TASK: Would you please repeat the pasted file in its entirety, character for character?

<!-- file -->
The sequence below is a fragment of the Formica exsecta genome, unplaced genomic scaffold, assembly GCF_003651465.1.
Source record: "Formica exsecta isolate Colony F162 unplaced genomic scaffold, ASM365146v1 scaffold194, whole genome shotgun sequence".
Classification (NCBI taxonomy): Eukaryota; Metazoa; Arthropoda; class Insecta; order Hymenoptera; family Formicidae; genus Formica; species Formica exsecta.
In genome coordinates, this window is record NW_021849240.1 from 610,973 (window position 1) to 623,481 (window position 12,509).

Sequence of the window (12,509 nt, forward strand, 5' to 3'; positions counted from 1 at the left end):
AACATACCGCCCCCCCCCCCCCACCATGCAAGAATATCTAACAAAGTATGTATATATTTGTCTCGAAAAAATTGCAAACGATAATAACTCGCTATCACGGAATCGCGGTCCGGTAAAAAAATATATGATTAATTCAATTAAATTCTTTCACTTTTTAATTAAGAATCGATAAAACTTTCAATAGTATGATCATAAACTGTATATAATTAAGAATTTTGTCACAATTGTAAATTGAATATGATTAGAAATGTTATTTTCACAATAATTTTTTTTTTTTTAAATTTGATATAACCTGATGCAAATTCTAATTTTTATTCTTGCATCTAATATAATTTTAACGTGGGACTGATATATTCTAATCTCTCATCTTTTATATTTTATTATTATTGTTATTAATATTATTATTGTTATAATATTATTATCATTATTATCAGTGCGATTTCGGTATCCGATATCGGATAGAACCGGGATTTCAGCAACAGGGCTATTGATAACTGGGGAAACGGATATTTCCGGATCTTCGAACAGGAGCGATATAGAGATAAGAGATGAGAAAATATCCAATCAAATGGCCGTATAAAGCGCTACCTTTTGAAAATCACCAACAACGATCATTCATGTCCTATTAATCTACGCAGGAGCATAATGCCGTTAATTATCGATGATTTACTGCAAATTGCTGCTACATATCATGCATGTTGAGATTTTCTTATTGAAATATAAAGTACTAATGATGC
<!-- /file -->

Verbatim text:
The sequence below is a fragment of the Formica exsecta genome, unplaced genomic scaffold, assembly GCF_003651465.1.
Source record: "Formica exsecta isolate Colony F162 unplaced genomic scaffold, ASM365146v1 scaffold194, whole genome shotgun sequence".
Classification (NCBI taxonomy): Eukaryota; Metazoa; Arthropoda; class Insecta; order Hymenoptera; family Formicidae; genus Formica; species Formica exsecta.
In genome coordinates, this window is record NW_021849240.1 from 610,973 (window position 1) to 623,481 (window position 12,509).

Sequence of the window (12,509 nt, forward strand, 5' to 3'; positions counted from 1 at the left end):
AACATACCGCCCCCCCCCCCCCACCATGCAAGAATATCTAACAAAGTATGTATATATTTGTCTCGAAAAAATTGCAAACGATAATAACTCGCTATCACGGAATCGCGGTCCGGTAAAAAAATATATGATTAATTCAATTAAATTCTTTCACTTTTTAATTAAGAATCGATAAAACTTTCAATAGTATGATCATAAACTGTATATAATTAAGAATTTTGTCACAATTGTAAATTGAATATGATTAGAAATGTTATTTTCACAATAATTTTTTTTTTTTTAAATTTGATATAACCTGATGCAAATTCTAATTTTTATTCTTGCATCTAATATAATTTTAACGTGGGACTGATATATTCTAATCTCTCATCTTTTATATTTTATTATTATTGTTATTAATATTATTATTGTTATAATATTATTATCATTATTATCAGTGCGATTTCGGTATCCGATATCGGATAGAACCGGGATTTCAGCAACAGGGCTATTGATAACTGGGGAAACGGATATTTCCGGATCTTCGAACAGGAGCGATATAGAGATAAGAGATGAGAAAATATCCAATCAAATGGCCGTATAAAGCGCTACCTTTTGAAAATCACCAACAACGATCATTCATGTCCTATTAATCTACGCAGGAGCATAATGCCGTTAATTATCGATGATTTACTGCAAATTGCTGCTACATATCATGCATGTTGAGATTTTCTTATTGAAATATAAAGTACTAATGATGC